Thursday, May 13, 2010

How to Get Your Design Work Published


Michael Wollaeger, second from the right, at a 2009, Almont Yard event.
Also shown, Photographer Tim Street-Porter, Margot Wollaeger, Designer and Author Annie Kelly

Photo - Alixe Morehouse

You've pulled together impeccable paint, furnishings and accessories, creating a pitch-perfect space. You think your project is ready to be seen by all but don't know how to get your work published or even considered by a interior design magazine?

On a recent afternoon at the Pacific Design Center, Michael Wollaeger, Editor-at-Large of Luxe Magazine shared insight on how designers can do just that.


Los Angeles, Giati Showroom, WESTWEEK 2010
14 tips to getting published: A discussion with Michael Wollaeger

This past year has been rough for shelter publications. Forced by dwindling advertising pages many have closed down. Southern Accents, House and Garden, Cottage Living, Domino, Blueprint, Metropolitan Home and O Home were all hit by the advertising recession. While some remain standing, dwindling advertising has impacted even the healthiest publications. Editors at thriving magazines have more design submissions on their desks with less space to place edit because fewer ad pages translate into fewer editorial pages. If the playing field has diminished, how do you get your design work seen?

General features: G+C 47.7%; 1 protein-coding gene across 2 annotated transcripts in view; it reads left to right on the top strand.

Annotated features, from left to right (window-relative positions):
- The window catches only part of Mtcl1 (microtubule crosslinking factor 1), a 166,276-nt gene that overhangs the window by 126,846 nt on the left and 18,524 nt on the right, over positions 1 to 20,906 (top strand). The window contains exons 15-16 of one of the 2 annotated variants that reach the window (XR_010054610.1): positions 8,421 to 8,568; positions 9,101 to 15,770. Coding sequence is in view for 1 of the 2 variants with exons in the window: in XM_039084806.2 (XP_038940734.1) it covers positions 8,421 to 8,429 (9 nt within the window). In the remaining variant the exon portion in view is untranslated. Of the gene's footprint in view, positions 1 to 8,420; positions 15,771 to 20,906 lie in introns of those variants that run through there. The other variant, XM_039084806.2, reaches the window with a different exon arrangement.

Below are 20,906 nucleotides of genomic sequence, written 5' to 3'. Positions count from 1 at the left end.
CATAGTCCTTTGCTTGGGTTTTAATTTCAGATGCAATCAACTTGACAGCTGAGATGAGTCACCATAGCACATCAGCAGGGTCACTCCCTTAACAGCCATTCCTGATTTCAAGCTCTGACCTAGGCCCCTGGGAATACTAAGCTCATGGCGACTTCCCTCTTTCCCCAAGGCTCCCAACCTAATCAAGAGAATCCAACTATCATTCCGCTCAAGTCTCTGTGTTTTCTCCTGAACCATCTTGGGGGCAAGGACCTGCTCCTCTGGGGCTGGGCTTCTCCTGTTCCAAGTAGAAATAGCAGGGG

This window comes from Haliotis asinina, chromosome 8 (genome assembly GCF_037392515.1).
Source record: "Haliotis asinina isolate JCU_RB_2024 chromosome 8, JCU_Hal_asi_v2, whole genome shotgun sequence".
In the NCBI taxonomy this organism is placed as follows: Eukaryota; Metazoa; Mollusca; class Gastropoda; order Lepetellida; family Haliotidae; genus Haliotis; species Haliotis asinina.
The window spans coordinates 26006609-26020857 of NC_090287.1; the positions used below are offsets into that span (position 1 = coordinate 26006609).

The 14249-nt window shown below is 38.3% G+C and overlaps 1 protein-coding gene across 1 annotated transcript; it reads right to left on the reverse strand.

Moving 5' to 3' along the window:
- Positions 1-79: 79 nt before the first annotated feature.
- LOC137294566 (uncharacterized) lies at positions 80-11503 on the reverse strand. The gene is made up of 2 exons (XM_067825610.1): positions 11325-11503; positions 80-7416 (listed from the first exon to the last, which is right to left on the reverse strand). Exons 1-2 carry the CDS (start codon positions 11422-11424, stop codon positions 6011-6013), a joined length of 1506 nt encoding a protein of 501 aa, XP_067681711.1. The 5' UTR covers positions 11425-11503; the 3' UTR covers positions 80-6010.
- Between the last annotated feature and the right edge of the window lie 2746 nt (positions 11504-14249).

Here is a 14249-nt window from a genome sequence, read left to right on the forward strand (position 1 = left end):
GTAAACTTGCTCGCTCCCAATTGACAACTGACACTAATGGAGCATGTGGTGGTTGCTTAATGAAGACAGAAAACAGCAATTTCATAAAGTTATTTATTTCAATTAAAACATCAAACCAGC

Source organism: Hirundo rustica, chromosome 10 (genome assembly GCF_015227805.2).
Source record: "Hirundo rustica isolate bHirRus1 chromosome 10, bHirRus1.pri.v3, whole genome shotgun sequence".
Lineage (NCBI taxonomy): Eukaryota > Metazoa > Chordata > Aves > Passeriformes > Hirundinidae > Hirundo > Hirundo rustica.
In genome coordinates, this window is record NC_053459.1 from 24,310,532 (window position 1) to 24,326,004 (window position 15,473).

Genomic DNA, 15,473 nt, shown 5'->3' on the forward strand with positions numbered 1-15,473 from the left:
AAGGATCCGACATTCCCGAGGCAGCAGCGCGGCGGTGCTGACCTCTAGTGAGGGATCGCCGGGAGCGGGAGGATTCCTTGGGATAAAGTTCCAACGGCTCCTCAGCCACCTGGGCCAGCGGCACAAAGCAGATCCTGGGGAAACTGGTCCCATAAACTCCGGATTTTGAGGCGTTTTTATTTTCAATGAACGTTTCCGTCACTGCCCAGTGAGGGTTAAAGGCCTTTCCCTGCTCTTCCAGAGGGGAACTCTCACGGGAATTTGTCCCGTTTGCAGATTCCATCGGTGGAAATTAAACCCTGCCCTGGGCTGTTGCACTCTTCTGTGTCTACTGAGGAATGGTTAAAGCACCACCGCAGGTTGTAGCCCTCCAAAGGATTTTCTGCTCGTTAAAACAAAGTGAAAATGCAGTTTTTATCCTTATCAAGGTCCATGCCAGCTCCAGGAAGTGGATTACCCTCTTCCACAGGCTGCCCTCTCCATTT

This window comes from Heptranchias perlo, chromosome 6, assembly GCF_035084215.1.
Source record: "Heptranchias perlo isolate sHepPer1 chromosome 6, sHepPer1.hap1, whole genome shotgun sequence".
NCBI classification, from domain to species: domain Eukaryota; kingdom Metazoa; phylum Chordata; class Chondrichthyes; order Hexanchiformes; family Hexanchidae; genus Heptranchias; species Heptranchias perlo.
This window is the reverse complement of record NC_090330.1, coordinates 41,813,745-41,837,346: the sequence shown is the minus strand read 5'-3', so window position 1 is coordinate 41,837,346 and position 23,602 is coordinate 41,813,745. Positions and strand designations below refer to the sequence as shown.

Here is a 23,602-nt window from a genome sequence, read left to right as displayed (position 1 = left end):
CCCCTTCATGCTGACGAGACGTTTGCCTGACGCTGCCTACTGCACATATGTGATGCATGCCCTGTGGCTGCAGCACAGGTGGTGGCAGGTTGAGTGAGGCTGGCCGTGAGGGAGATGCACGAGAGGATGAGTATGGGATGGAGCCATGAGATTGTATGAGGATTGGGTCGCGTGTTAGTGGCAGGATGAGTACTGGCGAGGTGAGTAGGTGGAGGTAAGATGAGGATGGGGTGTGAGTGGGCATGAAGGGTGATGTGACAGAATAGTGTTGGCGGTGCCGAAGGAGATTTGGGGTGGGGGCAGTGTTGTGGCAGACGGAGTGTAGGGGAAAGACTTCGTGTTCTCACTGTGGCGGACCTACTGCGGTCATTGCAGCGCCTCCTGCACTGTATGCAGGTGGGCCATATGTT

1. Take an honest look at your work. You may have created a warm, welcoming space but is it worthy of national coverage? Not everything needs to be published. Some of the nicest homes Wollaeger has visited are not publishable.

2. Keep up with industry trends and developments. Use new products that are timely, not trendy. Editors don’t want to repeat themselves, so be sure to incorporate fresh ideas with products that haven’t been seen and aren’t mass marketed. You can help an editor if you are familiar with the product and can educate them about it. According to Wollaeger, a great design project is made up of innovative products, mixed with antiques and themes (Balinese or Chinese, for example).
 
3. Tell the story behind the design project. What is the focus? Is it about using green products, designing a tiny house, indoor-outdoor living, color usage, or budget design? Is it a before and after? If it is, then be sure to include photos of both phases. The editor needs to know why readers will be interested in your project. Think like an editor before submitting your work.